31 individuals were interviewed with a standard checklist that covered social situation and somatic, motoric, urogentical, gastrointestinal, perceptual, infectious, cardiovascular, and psychiatric symptoms. All patients were diagnosed by a psychiatric physician in addiction medicine according to DSM IV-TR criteria. The included cases display visual symptoms, including visual snow, afterimages, flashes, illusory movement, and increased observation of floaters. Five patients were investigated by an ophthalmologist, but no abnormalities were found.

Patients reported recurring visual symptoms, auditory and sensory symptoms, peculiar sensations in the head, and derealization and depersonalization symptoms. Most patients with HPPD reported to have experienced anxiety or panic in the weeks before or following the use of drugs. Serotonergic drugs stood out in most cases, but it is not clear if the condition can be attributed to ecstasy or whether it has developed as a result of combinational drug use or other factors.

We found no mechanistic links between HPPD and migraine with aura, and the typical visual phenomena of migraine with aura were completely absent in our sample. Moreover, the visual hallucinations associated with migraine with aura are usually of a temporary nature and resolve after the migraine seizure. Patients suffering from occipital or temporal-occipital lobe epilepsy may experience visual hallucinations and epileptic auras, which may include colored round-shaped figures, déjà vu’s, or ictal autoscopia. These phenomena are rarely prolonged without being provoked by new seizures.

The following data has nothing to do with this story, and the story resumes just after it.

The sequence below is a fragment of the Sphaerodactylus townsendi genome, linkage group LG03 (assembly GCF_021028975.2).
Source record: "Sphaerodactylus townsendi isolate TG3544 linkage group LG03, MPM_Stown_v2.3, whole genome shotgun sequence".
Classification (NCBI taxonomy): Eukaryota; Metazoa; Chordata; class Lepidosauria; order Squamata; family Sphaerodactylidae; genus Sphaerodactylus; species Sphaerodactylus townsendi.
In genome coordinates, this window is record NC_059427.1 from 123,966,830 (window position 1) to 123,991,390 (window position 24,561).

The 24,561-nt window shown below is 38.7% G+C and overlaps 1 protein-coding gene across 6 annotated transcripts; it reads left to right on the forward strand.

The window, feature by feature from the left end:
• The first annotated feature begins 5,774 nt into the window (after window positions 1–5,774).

Serotonin neurotransmission is involved in low-level visual processing and HPPD, and long-term changes are induced in the functioning of lower visual areas. Serotonergic neurotransmission is abundant in lower visual areas and can both facilitate and inhibit the firing of neurons. Post-mortem studies have shown that 5-HT2A receptors are present in human V1, and that 5-HT2A receptors can both suppress strong responses and facilitate weak neuronal responses in primate V1.

Abraham and Aldridge (1993) proposed that damage to GABA-releasing interneurons may be involved in HPPD. Symptoms such as afterimages and halos may be explained by a lack of inhibition, and visual snow during adaptation to darkness may be a cue that a drop in signal to noise ratio plays a role. A misbalance between excitatory and inhibitory input in the visual system of HPPD sufferers is suggested by computational studies, as well as by fMRI studies with long abstinent MDMA users.